Writing and Social Studies

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Writing and Social Studies. “Good writing causes writers to think” (W/P 6) Thinking leads to learning. How can I promote good writing?. To Begin…. I came into this class thinking that teaching writing in Social Studies was a matter of just “doing it the way I did” when I was in school.
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Writing and Social Studies “Good writing causes writers to think” (W/P 6) Thinking leads to learning. How can I promote good writing? To Begin…
  • I came into this class thinking that teaching writing in Social Studies was a matter of just “doing it the way I did” when I was in school.
  • The way I did it was write, get it wrong, fix it, and never know why it should “be that way.”
  • In the article “Demystifying Reflection” there is a quote that says, “I think you’ve got to reflect. If you don’t reflect, you’ll never improve” (1407)…
  • Who Cares About Reflection?
  • I didn’t before but I do now; this skill was developed over the dozens if not hundreds of papers I’ve written in college.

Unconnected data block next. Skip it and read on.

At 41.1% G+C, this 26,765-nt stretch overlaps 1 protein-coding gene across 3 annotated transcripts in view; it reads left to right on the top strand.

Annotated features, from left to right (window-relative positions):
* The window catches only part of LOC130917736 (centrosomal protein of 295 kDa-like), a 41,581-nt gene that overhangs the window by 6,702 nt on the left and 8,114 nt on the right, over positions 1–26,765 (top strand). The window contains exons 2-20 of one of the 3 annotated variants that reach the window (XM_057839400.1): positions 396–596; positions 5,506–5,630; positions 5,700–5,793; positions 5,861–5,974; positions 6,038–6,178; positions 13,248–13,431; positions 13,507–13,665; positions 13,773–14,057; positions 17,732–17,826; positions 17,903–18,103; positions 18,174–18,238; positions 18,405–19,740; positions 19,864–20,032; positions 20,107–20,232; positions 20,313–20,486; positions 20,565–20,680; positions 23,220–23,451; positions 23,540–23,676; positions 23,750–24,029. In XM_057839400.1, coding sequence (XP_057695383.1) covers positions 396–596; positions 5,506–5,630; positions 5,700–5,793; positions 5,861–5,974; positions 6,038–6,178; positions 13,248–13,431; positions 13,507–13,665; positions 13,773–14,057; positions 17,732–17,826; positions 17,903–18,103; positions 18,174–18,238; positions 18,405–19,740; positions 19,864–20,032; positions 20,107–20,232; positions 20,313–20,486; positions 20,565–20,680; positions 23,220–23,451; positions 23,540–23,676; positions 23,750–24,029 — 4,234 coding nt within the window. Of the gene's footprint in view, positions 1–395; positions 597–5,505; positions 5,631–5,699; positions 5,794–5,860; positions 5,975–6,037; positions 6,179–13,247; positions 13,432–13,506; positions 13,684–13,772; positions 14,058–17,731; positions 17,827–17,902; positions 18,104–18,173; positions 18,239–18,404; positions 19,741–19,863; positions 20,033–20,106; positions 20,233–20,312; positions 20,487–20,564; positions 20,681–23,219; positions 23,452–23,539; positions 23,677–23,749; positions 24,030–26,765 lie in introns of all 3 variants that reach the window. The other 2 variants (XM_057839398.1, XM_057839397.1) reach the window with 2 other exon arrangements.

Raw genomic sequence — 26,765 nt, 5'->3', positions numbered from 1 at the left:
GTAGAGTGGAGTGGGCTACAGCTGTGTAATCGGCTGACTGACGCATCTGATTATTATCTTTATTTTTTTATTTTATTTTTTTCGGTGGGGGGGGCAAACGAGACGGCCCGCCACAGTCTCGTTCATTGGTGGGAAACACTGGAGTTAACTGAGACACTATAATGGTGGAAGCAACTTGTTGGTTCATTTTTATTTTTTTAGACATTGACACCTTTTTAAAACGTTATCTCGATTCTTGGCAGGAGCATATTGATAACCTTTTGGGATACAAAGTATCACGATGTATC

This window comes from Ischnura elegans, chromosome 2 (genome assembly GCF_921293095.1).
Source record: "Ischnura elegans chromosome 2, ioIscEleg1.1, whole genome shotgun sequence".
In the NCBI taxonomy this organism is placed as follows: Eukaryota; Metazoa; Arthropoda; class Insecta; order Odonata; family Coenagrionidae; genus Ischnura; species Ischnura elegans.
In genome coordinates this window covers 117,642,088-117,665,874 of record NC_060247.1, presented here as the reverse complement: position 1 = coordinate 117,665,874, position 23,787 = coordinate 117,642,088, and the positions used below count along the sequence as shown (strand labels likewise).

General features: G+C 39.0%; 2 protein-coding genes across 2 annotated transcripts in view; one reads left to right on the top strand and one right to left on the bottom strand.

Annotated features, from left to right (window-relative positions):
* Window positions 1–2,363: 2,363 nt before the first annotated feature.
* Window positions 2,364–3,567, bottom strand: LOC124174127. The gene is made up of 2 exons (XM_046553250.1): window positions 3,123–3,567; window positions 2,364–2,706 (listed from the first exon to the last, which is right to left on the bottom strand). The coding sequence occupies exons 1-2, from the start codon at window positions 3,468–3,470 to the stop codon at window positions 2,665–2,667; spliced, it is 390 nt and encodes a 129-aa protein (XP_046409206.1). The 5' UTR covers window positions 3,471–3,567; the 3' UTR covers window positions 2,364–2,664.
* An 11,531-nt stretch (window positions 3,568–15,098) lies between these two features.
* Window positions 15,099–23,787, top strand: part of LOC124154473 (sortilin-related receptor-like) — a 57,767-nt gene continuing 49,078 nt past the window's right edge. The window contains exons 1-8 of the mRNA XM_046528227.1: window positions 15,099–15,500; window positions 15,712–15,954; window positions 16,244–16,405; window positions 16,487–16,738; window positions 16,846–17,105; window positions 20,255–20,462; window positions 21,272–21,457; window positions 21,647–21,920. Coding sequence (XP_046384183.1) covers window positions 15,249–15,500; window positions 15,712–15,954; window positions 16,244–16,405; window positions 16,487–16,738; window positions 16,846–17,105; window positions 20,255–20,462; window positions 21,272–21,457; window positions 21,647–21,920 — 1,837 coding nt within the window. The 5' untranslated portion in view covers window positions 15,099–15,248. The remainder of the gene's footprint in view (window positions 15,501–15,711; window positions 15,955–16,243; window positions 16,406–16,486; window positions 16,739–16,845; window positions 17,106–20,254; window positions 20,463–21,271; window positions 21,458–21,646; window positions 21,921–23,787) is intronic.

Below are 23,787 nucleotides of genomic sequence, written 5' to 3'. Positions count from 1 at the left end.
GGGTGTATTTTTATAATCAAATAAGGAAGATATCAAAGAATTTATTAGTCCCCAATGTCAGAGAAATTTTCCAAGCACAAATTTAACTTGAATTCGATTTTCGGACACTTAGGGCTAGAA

• I never read my writing before I handed it in. I wrote one draft and that was all I cared about. Having to do more than one draft was annoying.
  • Today I can say that I never send an email, send a message, or write a paper without reading it over and reflecting on what I wrote. I can bring this skill into the classroom, but how?
  • Teaching Reflection
  • “Reflective thinking begins with a state of doubt, hesitation, or perplexity and moves through the act of searching to find material that will resolve, clarify, or otherwise address the doubt” (“DR” 1394).
  • In other words, as a Social Studies teacher I assign high stakes writing such as DBQ Essays, Thematic Essays, and Topical Essays. I tell students to provide information from their knowledge of history or from the content.
  • I have learned to tell students to reflect on their papers. Find the doubt. “If you were to be writing this to little old lady in Florida, would she understand your argument and what you’re trying to say?”
  • Search for the doubt and find/remedy what is needed (content, grammar, theme) to resolve the doubt in the paper.
  • What about non high stakes writing? What about projects?
  • “If you fail when you’re passionate, you’ll suffer terribly” (W/P 25).
  • A HUGE part of teaching that I have learned during my teaching career is how passionate students are about specific topics.
  • For instance, I am passionate about local history and that passion was conveyed in my Multi-Genre.
  • Students are not given the opportunity to express their passions in class like in college papers and projects. How can I remedy this?
  • “Classroom community is essential” (TNW 131).
  • I can evoke passion in students through the writing community. “In my experience, passion in students has usually led to strong positions, critical thinking, further analysis, and stirring, often eloquent language” (W/P 25).